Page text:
As I was growing up, any time my mother suggested buying mussels or cockles for dinner, my gran would pipe up with the old adage that you should only eat shellfish when there’s an ‘R’ in the month.
In truth, my gran didn’t much care for shellfish in any month of the year but is there any validity in that old saying?
The waters around our coasts abound with different species of microscopic, single celled organisms. Shellfish feed on this microscopic micro-plankton community that sits at the bottom of the intricate food web within our seas and oceans.
While the vast majority of these organisms are harmless, a few are capable of producing toxins that cause us food poisoning through the shellfish we eat. These toxins are stable at high temperatures and cannot simply be removed by cooking.
While the UK has a robust shellfish monitoring programme, unusual weather patterns in the summer of 2013 led to an outbreak of Diarrhetic Shellfish Poisoning (DSP) that struck 70 unfortunate mussel eaters in southeast England and London. Symptoms included diarrhoea, nausea, vomiting and cramps.
The 2013 outbreak was traced to mussels that had come from the coast of Shetland, which resulted in the closure of the fishery and several harvesting sites for several weeks. The responsible toxins in this case are produced by a dinoflagellate, a group of marine plankton, and a persistent offender known as Dinophysis.
There are three other forms of shellfish poisoning, each caused by different toxins and found in varying areas of the world. Paralytic shellfish poisoning caused mainly by saxitoxin can, as you probably guessed, cause paralysis; neurotoxic shellfish poisoning causes muscle ache and pinprick sensations; and the final type, amnesic shellfish poisoning, caused by the toxin domoic acid can cause permanent short-term memory loss, brain damage and, in rare cases, death. Fortunately, these forms are less common.
Dinophysis are ubiquitous around our coasts, but of the 100 or so different species identified, only eight are confirmed to produce toxins. They are generally found in relatively low concentrations and present very little risk to the public. However, as with many of the other toxin-producing micro-plankton, problems can arise under the right conditions when their numbers start to increase exponentially, causing an event known as a harmful algal bloom (HAB).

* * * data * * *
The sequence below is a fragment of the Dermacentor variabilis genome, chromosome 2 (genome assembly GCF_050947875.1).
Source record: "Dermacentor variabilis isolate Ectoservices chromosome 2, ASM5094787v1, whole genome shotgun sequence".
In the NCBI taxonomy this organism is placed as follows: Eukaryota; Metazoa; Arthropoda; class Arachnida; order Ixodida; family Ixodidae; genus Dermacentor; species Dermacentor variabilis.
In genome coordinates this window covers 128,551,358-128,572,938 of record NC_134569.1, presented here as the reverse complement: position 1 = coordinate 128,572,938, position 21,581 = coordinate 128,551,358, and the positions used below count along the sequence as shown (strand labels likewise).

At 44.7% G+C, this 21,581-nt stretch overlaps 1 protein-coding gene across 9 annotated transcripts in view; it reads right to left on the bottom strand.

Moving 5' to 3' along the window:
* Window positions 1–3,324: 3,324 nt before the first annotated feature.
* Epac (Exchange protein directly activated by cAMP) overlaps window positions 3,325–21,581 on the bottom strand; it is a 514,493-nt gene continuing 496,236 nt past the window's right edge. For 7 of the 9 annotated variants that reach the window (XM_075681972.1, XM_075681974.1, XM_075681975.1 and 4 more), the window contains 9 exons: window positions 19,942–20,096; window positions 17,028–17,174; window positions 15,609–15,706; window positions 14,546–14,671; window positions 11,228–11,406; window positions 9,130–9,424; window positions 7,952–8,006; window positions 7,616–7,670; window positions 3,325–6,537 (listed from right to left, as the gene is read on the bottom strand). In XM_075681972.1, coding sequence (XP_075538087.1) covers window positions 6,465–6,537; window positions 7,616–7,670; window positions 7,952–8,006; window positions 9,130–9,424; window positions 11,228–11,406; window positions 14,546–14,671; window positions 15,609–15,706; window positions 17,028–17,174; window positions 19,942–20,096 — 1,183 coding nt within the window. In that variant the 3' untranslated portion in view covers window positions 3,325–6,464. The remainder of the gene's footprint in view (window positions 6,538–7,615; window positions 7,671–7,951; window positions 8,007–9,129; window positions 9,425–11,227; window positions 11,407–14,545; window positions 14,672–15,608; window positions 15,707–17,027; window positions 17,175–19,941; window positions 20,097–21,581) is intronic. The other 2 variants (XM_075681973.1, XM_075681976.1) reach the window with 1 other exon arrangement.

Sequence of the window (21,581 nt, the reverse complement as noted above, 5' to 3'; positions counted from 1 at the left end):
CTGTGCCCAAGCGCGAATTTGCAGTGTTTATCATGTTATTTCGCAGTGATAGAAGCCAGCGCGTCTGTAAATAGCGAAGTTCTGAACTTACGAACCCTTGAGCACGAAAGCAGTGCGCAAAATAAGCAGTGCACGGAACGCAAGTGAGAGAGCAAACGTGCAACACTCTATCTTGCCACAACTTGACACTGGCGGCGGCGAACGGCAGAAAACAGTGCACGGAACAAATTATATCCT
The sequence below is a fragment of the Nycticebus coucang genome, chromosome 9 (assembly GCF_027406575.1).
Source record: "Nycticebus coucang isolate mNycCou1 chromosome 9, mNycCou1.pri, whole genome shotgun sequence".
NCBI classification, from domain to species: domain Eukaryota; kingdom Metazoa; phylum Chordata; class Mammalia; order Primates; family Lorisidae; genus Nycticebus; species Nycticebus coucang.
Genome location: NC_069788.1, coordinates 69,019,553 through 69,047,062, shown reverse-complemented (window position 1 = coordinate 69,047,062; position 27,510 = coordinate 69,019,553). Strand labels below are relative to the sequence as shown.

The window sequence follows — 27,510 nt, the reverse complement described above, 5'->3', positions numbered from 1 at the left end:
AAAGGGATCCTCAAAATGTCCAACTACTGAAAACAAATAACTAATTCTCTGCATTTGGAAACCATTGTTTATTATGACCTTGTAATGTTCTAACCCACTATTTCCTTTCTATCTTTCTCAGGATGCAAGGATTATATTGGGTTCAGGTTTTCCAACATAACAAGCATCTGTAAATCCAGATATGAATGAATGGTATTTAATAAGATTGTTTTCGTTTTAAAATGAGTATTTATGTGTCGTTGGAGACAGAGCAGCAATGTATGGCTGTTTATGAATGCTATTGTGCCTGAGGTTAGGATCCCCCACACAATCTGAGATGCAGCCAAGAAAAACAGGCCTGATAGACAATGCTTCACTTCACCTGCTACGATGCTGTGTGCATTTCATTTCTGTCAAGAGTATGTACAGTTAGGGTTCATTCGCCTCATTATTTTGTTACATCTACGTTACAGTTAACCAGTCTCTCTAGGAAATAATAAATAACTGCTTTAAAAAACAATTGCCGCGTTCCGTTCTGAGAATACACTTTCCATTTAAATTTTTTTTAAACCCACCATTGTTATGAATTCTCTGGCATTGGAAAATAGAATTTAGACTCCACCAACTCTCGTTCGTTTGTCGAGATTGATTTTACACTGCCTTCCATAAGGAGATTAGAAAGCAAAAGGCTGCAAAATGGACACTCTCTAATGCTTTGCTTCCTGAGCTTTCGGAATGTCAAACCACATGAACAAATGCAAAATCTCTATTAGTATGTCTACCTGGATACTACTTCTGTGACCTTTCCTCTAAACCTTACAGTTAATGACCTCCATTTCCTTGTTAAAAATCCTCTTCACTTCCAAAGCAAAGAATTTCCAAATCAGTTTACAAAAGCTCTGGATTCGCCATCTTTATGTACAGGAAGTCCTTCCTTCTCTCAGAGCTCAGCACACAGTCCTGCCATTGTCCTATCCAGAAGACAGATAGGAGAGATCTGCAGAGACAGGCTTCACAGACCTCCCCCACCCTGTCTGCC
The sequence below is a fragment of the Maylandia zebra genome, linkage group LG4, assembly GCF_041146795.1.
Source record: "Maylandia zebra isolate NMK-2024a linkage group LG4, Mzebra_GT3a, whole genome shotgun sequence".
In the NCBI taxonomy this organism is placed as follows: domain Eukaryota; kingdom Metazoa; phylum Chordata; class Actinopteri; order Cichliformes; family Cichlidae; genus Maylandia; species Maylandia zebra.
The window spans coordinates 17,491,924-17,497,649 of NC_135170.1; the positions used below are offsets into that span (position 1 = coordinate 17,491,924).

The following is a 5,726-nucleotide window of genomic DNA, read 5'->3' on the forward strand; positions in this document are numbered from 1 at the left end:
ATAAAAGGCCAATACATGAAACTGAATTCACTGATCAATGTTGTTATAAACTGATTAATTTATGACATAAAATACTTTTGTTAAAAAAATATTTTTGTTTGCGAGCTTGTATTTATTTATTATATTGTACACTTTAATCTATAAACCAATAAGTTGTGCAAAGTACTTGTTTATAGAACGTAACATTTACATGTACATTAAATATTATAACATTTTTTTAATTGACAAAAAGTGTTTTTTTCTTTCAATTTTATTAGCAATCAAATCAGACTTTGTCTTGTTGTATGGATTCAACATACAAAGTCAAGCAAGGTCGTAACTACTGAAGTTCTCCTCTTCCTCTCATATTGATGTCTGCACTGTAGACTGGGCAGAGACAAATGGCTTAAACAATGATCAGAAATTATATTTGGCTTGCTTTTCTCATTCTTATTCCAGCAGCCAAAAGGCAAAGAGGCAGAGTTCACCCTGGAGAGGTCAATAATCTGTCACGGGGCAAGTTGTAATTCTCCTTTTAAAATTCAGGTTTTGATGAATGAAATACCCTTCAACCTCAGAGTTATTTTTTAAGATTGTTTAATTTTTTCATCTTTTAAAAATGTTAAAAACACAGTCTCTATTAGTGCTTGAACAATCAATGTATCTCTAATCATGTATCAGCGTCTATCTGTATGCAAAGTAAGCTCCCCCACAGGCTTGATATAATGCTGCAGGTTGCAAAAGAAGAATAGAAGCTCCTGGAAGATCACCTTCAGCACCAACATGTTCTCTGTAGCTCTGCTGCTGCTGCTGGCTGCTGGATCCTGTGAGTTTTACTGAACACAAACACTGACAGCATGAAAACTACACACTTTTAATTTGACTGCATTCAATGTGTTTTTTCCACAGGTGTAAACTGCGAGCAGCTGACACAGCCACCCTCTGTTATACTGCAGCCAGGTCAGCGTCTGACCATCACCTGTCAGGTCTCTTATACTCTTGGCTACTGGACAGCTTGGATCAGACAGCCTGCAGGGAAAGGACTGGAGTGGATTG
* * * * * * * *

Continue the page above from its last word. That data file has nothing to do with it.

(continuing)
As global sea temperatures continue to rise, the conditions favouring dinoflagellate growth are becoming more common and HABs are on the increase. Warmer seas also mean these favourable conditions can begin earlier in the year and end later, extending their growing season into months that do have an ‘R’ in them.
So, should you only eat shellfish when there’s an ‘R’ in the month? Well, the majority of the dinoflagellate species capable of producing toxins are happiest when the top layers of the waters where they grow are stratified – when water with different properties form separate layers and levels of nutrients. This tends to happen during the summer months as the sun heats up the surface layer of the sea, lowering its density and allowing it to sit on top of the cooler, denser water below.
There is therefore likely to be more risk of a harmful bloom in summer and, in the past, abiding by the old aphorism may have saved you from some unpleasant stomach upsets.
Much of the shellfish produced in UK waters is farmed and, as the industry continues to grow, the threat of closure due to HABs is a worrying one. That is where marine scientists can play their part to inform industry and protect the public. I am currently part of a team of researchers at the Scottish Association for Marine Science, UHI, along with European colleagues, working on an EU Interreg-funded project known as Primrose to ensure that it is, in fact, safe to eat shellfish at any time of year.
We use information from a range of sources including marine robotics, satellites, in situ sensors and teams of experts who identify and count the microorganisms in water samples collected from sites around Europe. We then develop and improve a range of ‘bulletins’ and forecasts that inform farmers of the risk of harmful algae in their waters.
Using these forecasts, alongside testing carried out by the farmers on site, they can then make informed choices of when to harvest their shellfish. As consumers, we can therefore be confident that the shellfish we eat is safe. Since SAMS UHI began issuing weekly bulletins at
there have been no incidents of amnesic, paralytic or diarrhetic shellfish poisoning in Scotland.
However, we can never become complacent. That’s why projects like Primrose are important in helping us increase our knowledge of these toxic species and provide better, longer and ever more accurate forecasts to the industry.
Callum Whyte is a phytoplankton ecologist at the Scottish Association for Marine Science, University of the Highlands and Islands